But most of all, I remember my constant companion; Curtis.  He was four years younger than I was, and he had been born with Rubella Syndrome; developmentally delayed, cleft palate, legally blind, and severely hearing impaired.  He was my buddy.  Because my dad was extremely frugal, (ie obsessive compulsive disorder frugal,) I did not have many toys to play with.  So, in addition to reading a lot, I played in our surroundings with my brother.  I have a memory of  sitting by a stream, sun shining down on the water through the leaves on the trees. Curtis was happily splashing about in the shallow water.  I was looking for rocks that somewhat resembled people.  (They were no Barbie dolls, but some kind of looked like Alfred Hitchcock and Potato Head.) All of a sudden I heard a whoooooosh!  Curtis had ventured too far into the water and the current started to carry him downstream!  Fortunately, I had long, slim legs (in those days,) and with a few strides, I picked him up by the back of his pants. He was laughing heartily.  To him it was a real adventure.  Like the poor person’s substitute for a ride at Disneyland!

We actually had a lovely childhood together. I had to carry him everywhere because he could not walk sturdily.  Carrying him was just a natural way of life for me.  I don’t know why, but I never thought to be embarrassed by him, (although his screeching and attempt at speech WAS pretty scary).  I never ever thought of him as a burden.  He was just my buddy, Curtis.

75502-004-47C41965

My parents rarely took pictures.  (The money thing again…) But I do remember ONE picture.  It was a picture of me and Curtis, standing in front of Mount Rushmore.  I was characteristically giving him a piggy back ride.  The photo shows Curtis, looking over my shoulder, eyes squinted shut by the glare of the sun.  I was wearing a stupid, treasured, red velvet derby hat, (you know, like jockeys wear.) As the dead presidents loomed behind us, I gave my characteristically stupid, toothy grin, (like all children do when their parents ask them to smile.) And on that day, I first heard the song from Neil Diamond which fit my sentiments exactly: “He Ain’t Heavy, He’s My Brother”.  It was a powerful moment to think that someone had put into words what my life was like.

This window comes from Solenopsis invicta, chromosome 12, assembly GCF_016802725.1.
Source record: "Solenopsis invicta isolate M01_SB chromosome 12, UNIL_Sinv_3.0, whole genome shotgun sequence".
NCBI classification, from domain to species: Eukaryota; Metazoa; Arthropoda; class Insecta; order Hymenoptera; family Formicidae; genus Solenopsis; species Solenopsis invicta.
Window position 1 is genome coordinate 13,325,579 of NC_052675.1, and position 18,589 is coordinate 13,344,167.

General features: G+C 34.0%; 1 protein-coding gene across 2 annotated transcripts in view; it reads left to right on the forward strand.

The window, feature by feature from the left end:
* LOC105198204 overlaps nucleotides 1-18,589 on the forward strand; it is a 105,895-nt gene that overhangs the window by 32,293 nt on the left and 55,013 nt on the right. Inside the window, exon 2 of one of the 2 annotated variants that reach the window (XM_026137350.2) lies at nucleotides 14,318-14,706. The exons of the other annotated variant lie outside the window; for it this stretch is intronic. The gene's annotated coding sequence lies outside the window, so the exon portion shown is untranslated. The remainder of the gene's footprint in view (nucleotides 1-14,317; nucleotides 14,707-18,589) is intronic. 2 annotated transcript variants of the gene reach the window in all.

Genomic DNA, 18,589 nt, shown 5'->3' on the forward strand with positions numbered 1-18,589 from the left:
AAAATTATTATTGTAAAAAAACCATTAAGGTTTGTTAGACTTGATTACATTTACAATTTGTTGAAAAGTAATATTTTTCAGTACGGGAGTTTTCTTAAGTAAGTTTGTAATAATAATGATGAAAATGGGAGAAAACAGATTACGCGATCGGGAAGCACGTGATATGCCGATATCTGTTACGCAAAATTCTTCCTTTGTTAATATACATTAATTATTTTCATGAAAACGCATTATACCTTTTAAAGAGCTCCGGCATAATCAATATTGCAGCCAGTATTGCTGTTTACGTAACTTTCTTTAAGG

I was so very lucky to have been raised the way I was because it formed my personality, my temperament, and my compassion for others. I personally cannot take credit for the way I live now, fostering and adopting children. I am not selfless, nor amazing, nor wonderful, nor any of the other adjectives readers have used to describe me. I am simply living my life the way I was raised and it is a wonderful life!

****

 

Link to my book  The Apple Tree: Raising 5 Kids With Disabilities and Remaining Sane

 

He Ain’t Heavy, He’s My Brother Lyrics

The road is long

With many a winding turn

That leads us to who knows where

Who knows where

But I’m strong

Strong enough to carry him

He ain’t heavy,he’s my brother

So on we go

His welfare is of my concern

No burden is he to bear

We’ll get there

For I know

He would not encumber me

He ain’t heavy, he’s my brother

If I’m laden at all

I’m laden with sadness

That everyone’s heart

Isn’t filled with the gladness

Of love for one another

It’s a long, long road

From which there is no return

While we’re on the way to there

Why not share

And the load

Doesn’t weigh me down at all

He ain’t heavy he’s my brother

He’s my brother

He ain’t heavy, he’s my brother

He ain’t heavy, he’s my brother

written by Bobby Scott and Bob Russell

performed by Neil Diamond in 1970

******

 

Link to the Readers Digest review of my book:  http://www.rd.com/recommends/what-to-read-after-a-hurricane/

A Christmas Gift from Above


We adopted Dinora from Guatemala at the age of 6 weeks, and I was so thrilled to have a daughter!!!  She came with a variety of diseases common in s 3
rd World Country, scabies, intestinal parasites and malnutrition.  But we loved her and fed her and she blossomed into an adorable baby with big black eyes and shiny black hair.

At the age of six months, it became apparent that Dinora was deaf.  She had not yet started to babble like other babies her age, but she also did not turn to her name, or looked at the dog when she barked, or seem to notice the footsteps of me coming into her bedroom.  She would be laying there awake when I walked in, (and, believe me, I am not light on my fight.)  When she finally would see me, she would startle.  She had not heard me.  The day I knew it for sure was a day she was sitting next to me on the floor while I was doing the dishes.  I accidentally dropped a huge lobster pot I was cleaning and it made a horrendous clang on the floor.  Dinora happily sat there playing, her back to the pan.  She did not startle.  She did not cry.  She did not hear it.

We then made the rounds of the doctors.  She flunked regular hearing tests, and had a brain stem evoked response test.  Her brain did not respond up to 90 decibels.  The doctor informed me that she was severely hearing impaired and that we would try hearing aids to maximize her hearing, although they would not be strong enough for her to hear normally.  They took the impressions for her ear molds.